Originally from Sochi, Russia.

            Comment


            • #81
              The UK does not pay into the bailouts, except via the IMF to whom we lent another 10bn, and our EU membership fee. The only bailout to which we contributed was the Irish one mostly because we export alot there and our banks own alot the Irish Republic. Also under Lisbon any country that wishes to leave gets the chance to negotiate trade terms etc anyway.

              Comment


              • #82
                Originally posted by snapper View Post
                The UK does not pay into the bailouts, except via the IMF to whom we lent another 10bn, and our EU membership fee. The only bailout to which we contributed was the Irish one mostly because we export alot there and our banks own alot the Irish Republic. Also under Lisbon any country that wishes to leave gets the chance to negotiate trade terms etc anyway.
                it does snapper, so does the USA which is unfortunate. I can give you the simplest example, swap agrements between ECB and UK central bank, same as with Fed Reserve just different volume.
                U.S. Fed extends currency swap lines with ECB - report | Reuters

                normally swap agrements don't have to be larger than 2-5 billion for actual transactions and settlement to take shape. this time around they were tens of billions and perhaps hundreds since we are not privy to most transactions, they essentially simulate a partial transfer of purchasing power at pre determined prices to a different country (think of giving someone part of your purchasing power) in return for a promise and the necessity to actually convert that purchasing power via either lending or exercising it within your market or elsewhere for other assets.

                If the Eurozone breaks up those swap agrements detonate via the euro(falling I presume). Say hypothetically Germany leaves first the swaps would transfer some of the pain through the swaps to the UK and Fed Reserve because everyone would borrow (expensive USD and Pounds via use of cheaper and cheaper Euros). This is similar to a reverse on inflation via a contract with third party which agrees to take your currency that is worth less by delivering more purchasing power.

                The other example is the backing via third party mechanisms there the exposure is limited theoretically, but subscription of capital in the IMF and elsewhere could be 'called up' theoretically, so it is also not a fixed loss if it happens.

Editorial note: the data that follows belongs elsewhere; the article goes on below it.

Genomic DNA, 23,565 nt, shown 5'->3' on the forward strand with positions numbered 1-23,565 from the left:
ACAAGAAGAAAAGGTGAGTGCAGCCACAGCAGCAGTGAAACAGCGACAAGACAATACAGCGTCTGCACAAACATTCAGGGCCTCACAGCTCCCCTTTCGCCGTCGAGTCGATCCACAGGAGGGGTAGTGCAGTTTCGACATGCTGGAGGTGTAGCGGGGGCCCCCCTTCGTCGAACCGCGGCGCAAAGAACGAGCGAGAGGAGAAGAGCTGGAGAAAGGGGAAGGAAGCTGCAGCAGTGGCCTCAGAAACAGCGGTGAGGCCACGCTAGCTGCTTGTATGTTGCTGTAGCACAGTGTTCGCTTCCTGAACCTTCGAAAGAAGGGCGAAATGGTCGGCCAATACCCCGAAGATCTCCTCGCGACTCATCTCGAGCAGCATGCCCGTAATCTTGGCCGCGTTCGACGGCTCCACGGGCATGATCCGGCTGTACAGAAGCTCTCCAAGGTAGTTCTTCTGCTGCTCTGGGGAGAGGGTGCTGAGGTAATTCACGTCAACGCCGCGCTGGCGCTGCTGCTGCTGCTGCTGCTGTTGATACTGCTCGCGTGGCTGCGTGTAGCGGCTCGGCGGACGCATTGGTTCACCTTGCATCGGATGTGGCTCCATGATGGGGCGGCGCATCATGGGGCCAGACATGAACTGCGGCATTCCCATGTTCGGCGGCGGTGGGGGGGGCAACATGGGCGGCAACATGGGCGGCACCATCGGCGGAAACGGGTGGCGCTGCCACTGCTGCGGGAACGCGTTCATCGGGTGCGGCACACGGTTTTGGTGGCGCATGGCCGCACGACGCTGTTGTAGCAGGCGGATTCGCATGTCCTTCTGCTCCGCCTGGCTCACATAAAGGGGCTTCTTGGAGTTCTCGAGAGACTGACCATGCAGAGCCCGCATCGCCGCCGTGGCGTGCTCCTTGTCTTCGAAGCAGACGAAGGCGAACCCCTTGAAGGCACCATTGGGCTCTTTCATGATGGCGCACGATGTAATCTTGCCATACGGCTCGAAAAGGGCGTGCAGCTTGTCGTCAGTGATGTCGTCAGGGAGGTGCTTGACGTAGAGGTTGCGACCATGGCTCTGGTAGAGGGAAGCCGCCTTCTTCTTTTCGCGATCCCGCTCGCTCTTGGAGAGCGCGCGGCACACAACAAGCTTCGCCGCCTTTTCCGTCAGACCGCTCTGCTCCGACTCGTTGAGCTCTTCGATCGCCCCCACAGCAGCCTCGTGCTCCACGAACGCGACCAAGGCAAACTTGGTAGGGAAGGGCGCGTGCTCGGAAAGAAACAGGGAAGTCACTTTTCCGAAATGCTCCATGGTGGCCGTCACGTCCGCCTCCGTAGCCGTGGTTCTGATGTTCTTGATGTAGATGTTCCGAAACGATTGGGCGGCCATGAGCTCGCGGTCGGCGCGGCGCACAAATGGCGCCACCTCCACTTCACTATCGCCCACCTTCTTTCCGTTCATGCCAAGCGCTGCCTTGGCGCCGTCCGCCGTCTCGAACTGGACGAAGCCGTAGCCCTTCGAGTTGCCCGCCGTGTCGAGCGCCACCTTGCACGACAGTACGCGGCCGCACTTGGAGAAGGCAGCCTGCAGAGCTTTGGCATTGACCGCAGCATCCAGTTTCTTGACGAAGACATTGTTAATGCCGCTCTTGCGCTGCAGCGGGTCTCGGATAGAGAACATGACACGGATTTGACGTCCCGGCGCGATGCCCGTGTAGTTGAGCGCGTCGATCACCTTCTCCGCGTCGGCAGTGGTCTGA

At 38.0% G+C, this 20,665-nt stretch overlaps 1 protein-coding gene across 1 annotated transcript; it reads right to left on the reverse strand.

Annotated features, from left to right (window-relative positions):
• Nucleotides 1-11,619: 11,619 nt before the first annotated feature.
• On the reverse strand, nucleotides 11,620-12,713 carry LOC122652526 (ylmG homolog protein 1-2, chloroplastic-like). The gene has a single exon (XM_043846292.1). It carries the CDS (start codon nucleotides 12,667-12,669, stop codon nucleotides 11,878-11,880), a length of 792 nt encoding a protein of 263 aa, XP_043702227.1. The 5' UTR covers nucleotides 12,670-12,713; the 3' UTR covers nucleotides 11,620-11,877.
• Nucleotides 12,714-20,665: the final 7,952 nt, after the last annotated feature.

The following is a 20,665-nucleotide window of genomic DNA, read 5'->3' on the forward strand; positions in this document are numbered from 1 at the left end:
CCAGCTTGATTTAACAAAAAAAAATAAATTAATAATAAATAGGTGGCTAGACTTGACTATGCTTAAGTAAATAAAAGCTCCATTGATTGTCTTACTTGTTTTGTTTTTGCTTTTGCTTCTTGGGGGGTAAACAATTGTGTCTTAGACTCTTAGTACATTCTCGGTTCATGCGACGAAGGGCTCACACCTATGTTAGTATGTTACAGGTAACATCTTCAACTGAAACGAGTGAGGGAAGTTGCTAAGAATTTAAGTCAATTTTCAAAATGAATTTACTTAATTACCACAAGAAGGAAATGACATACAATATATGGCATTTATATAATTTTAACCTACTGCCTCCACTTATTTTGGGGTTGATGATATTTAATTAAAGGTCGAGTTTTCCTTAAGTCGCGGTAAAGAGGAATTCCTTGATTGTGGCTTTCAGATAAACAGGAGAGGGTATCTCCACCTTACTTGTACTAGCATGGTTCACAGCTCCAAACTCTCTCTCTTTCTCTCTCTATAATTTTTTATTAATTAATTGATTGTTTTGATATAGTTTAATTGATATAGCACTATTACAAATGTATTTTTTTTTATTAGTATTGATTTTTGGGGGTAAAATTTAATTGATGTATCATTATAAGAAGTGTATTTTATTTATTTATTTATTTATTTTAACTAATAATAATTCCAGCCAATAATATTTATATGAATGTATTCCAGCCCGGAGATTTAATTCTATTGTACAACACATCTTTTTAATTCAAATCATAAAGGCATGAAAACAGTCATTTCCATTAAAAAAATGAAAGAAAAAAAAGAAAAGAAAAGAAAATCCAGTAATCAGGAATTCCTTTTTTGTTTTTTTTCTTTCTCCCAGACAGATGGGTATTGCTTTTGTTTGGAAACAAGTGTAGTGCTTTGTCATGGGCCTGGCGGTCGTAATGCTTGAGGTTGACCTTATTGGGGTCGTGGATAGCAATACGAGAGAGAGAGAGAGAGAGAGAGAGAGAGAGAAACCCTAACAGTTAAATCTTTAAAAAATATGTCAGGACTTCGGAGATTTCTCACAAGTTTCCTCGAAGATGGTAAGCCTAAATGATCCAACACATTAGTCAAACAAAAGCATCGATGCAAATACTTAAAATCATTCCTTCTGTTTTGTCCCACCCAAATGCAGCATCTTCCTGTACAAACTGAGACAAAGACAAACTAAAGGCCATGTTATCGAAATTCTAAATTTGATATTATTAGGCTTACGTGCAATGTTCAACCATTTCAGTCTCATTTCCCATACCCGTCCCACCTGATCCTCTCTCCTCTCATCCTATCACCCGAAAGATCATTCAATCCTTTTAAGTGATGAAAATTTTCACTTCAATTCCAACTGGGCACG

Now use my swap example and apply leverage to it via the ECB/commercial banks via bonds used as collateral for EURO/DOLLAR loans and other aspects. You can get pretty creative with this...
                Last example imagine the euro/dollar loan being leveraged into treasuries. A commercial bank would borrow Euro at very low rates from the ECB by pledging "collateral", the ECB would get a swap loan of dollars from the Fed "re-pledging" said collateral, the commercial bank would buy "US treasuries" by leveraging that loan in the US market. So think about it not only did the commercial bank borrow from the ECB but the FED but it double dipped by using the ECB and leveraged its' position. All of this is essentially a way to use the dollar to prop up the Euro (all of us US citizens) loose a little of purchasing power for the sake of European stability. The problem with all this is that it is predicated on the dollar declining in value relative to the Euro, try to consider the unwinding of this trade for a moment. The reason the dollar is pushed down is because we still have positive rates here and negative rates in Europe by making this circle of crap the commercial banks skirt the negative rates while everyone else eats them. If you magnify this by leverage you actually can get "ephemeral" returns. The reason they are imaginary is because banks need cash flow and all of this is electronic until they try to convert it via salaries, bonuses, or asset purchases. Problem is prices for every asset that could be bought in this fashion accelerates faster than their ability to pay for it. But on paper this whole process looks good and you could in a very limited fashion pretend you are doing something very safe to earn a return. (Until it moves against you)